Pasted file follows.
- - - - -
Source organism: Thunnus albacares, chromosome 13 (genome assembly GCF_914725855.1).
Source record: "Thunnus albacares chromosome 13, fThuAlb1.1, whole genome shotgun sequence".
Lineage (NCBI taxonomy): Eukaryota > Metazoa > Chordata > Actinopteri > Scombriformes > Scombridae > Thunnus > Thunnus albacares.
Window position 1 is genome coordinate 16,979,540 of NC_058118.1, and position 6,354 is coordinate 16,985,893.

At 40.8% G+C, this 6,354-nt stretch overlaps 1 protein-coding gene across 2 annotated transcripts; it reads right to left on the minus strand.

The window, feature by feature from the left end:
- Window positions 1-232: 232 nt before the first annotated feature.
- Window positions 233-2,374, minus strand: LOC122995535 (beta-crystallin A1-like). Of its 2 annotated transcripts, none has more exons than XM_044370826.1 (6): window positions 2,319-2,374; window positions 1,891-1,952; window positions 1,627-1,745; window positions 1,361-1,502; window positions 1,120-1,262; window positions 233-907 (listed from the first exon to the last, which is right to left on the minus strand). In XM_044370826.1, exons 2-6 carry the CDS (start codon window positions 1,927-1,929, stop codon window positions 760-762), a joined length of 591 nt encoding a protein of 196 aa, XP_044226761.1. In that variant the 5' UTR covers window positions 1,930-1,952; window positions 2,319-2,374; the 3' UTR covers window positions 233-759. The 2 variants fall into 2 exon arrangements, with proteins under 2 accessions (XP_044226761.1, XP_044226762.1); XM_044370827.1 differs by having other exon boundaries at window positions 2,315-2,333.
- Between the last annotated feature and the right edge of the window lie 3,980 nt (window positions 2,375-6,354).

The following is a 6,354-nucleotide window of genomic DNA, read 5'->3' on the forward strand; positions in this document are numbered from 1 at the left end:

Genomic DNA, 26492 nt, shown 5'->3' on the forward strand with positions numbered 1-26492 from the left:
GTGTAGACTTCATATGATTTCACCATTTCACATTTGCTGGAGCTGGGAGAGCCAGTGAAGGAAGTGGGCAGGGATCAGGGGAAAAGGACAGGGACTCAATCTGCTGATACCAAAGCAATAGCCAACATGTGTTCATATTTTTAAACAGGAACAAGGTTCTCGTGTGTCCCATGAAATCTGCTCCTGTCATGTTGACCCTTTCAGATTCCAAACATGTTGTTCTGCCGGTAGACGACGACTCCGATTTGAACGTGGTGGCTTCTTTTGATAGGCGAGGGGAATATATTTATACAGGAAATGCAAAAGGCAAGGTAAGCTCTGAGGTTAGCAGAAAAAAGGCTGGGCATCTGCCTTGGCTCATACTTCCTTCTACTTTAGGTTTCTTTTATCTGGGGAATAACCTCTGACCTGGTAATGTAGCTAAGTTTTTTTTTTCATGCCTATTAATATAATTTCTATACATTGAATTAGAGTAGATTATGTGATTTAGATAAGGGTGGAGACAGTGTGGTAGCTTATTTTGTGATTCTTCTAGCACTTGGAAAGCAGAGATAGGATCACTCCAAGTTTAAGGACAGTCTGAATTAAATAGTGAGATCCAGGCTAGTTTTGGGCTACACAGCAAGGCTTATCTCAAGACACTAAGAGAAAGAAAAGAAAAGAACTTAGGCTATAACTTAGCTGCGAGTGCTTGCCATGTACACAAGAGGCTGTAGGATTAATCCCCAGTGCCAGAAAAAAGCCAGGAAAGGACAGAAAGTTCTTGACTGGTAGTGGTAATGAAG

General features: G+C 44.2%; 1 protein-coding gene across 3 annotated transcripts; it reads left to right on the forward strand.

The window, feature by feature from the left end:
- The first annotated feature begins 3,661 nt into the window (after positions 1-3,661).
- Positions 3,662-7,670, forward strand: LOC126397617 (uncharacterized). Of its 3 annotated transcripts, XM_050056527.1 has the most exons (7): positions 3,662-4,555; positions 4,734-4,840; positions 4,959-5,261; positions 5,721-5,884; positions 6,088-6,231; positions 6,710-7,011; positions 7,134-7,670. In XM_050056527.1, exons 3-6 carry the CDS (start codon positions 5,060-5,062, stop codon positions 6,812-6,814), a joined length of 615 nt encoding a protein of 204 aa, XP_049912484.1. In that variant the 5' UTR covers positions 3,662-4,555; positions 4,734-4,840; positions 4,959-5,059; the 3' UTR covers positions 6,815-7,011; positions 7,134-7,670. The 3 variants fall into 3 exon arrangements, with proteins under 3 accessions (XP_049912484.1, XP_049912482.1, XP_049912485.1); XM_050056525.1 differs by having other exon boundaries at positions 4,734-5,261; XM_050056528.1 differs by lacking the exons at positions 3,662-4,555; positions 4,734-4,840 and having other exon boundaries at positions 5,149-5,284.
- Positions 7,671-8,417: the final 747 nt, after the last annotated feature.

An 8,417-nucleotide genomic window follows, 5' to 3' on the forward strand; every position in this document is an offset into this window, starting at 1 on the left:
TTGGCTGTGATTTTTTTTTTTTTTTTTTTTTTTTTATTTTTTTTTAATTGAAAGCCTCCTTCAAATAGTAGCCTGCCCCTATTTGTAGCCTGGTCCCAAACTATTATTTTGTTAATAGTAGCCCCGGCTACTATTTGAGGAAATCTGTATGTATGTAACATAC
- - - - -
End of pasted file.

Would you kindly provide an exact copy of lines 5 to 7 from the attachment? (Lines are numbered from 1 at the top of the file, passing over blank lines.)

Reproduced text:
At 40.8% G+C, this 6,354-nt stretch overlaps 1 protein-coding gene across 2 annotated transcripts; it reads right to left on the minus strand.

The window, feature by feature from the left end:
- Window positions 1-232: 232 nt before the first annotated feature.